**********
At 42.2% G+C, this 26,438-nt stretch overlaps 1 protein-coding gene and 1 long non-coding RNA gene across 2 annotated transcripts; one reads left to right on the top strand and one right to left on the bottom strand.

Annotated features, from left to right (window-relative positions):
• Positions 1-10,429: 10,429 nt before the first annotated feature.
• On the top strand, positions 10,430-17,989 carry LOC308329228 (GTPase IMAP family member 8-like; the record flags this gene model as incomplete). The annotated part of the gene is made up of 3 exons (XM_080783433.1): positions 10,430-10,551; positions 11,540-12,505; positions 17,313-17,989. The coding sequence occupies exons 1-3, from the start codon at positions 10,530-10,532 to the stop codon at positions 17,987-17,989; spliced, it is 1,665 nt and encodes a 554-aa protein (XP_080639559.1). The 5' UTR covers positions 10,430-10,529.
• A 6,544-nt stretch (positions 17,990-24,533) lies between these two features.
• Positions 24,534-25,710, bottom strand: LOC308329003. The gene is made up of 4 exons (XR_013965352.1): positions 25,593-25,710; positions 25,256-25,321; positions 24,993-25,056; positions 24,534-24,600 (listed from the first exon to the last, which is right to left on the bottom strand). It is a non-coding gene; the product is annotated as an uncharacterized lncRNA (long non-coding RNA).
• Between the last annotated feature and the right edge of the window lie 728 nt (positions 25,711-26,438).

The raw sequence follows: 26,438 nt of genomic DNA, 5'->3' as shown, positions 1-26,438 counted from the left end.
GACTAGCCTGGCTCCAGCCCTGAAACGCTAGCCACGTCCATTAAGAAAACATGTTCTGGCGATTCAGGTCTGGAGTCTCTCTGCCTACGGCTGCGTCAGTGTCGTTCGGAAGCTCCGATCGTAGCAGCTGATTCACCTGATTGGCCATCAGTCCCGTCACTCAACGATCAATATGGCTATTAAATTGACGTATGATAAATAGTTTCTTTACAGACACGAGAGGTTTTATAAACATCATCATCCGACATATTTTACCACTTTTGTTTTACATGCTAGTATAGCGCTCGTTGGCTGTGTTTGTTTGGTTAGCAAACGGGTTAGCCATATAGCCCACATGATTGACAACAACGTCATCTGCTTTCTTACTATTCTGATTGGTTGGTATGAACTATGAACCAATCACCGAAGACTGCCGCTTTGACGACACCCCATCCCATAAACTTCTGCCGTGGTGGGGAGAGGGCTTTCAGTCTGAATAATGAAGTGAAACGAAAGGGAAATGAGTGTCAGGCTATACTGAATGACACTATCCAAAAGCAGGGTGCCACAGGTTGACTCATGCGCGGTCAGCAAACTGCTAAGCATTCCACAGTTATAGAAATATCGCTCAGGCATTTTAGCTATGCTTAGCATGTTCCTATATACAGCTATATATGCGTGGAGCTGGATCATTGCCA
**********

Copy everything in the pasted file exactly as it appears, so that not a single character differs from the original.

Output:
At 42.2% G+C, this 26,438-nt stretch overlaps 1 protein-coding gene and 1 long non-coding RNA gene across 2 annotated transcripts; one reads left to right on the top strand and one right to left on the bottom strand.

Annotated features, from left to right (window-relative positions):
• Positions 1-10,429: 10,429 nt before the first annotated feature.
• On the top strand, positions 10,430-17,989 carry LOC308329228 (GTPase IMAP family member 8-like; the record flags this gene model as incomplete). The annotated part of the gene is made up of 3 exons (XM_080783433.1): positions 10,430-10,551; positions 11,540-12,505; positions 17,313-17,989. The coding sequence occupies exons 1-3, from the start codon at positions 10,530-10,532 to the stop codon at positions 17,987-17,989; spliced, it is 1,665 nt and encodes a 554-aa protein (XP_080639559.1). The 5' UTR covers positions 10,430-10,529.
• A 6,544-nt stretch (positions 17,990-24,533) lies between these two features.
• Positions 24,534-25,710, bottom strand: LOC308329003. The gene is made up of 4 exons (XR_013965352.1): positions 25,593-25,710; positions 25,256-25,321; positions 24,993-25,056; positions 24,534-24,600 (listed from the first exon to the last, which is right to left on the bottom strand). It is a non-coding gene; the product is annotated as an uncharacterized lncRNA (long non-coding RNA).
• Between the last annotated feature and the right edge of the window lie 728 nt (positions 25,711-26,438).

The raw sequence follows: 26,438 nt of genomic DNA, 5'->3' as shown, positions 1-26,438 counted from the left end.
GACTAGCCTGGCTCCAGCCCTGAAACGCTAGCCACGTCCATTAAGAAAACATGTTCTGGCGATTCAGGTCTGGAGTCTCTCTGCCTACGGCTGCGTCAGTGTCGTTCGGAAGCTCCGATCGTAGCAGCTGATTCACCTGATTGGCCATCAGTCCCGTCACTCAACGATCAATATGGCTATTAAATTGACGTATGATAAATAGTTTCTTTACAGACACGAGAGGTTTTATAAACATCATCATCCGACATATTTTACCACTTTTGTTTTACATGCTAGTATAGCGCTCGTTGGCTGTGTTTGTTTGGTTAGCAAACGGGTTAGCCATATAGCCCACATGATTGACAACAACGTCATCTGCTTTCTTACTATTCTGATTGGTTGGTATGAACTATGAACCAATCACCGAAGACTGCCGCTTTGACGACACCCCATCCCATAAACTTCTGCCGTGGTGGGGAGAGGGCTTTCAGTCTGAATAATGAAGTGAAACGAAAGGGAAATGAGTGTCAGGCTATACTGAATGACACTATCCAAAAGCAGGGTGCCACAGGTTGACTCATGCGCGGTCAGCAAACTGCTAAGCATTCCACAGTTATAGAAATATCGCTCAGGCATTTTAGCTATGCTTAGCATGTTCCTATATACAGCTATATATGCGTGGAGCTGGATCATTGCCA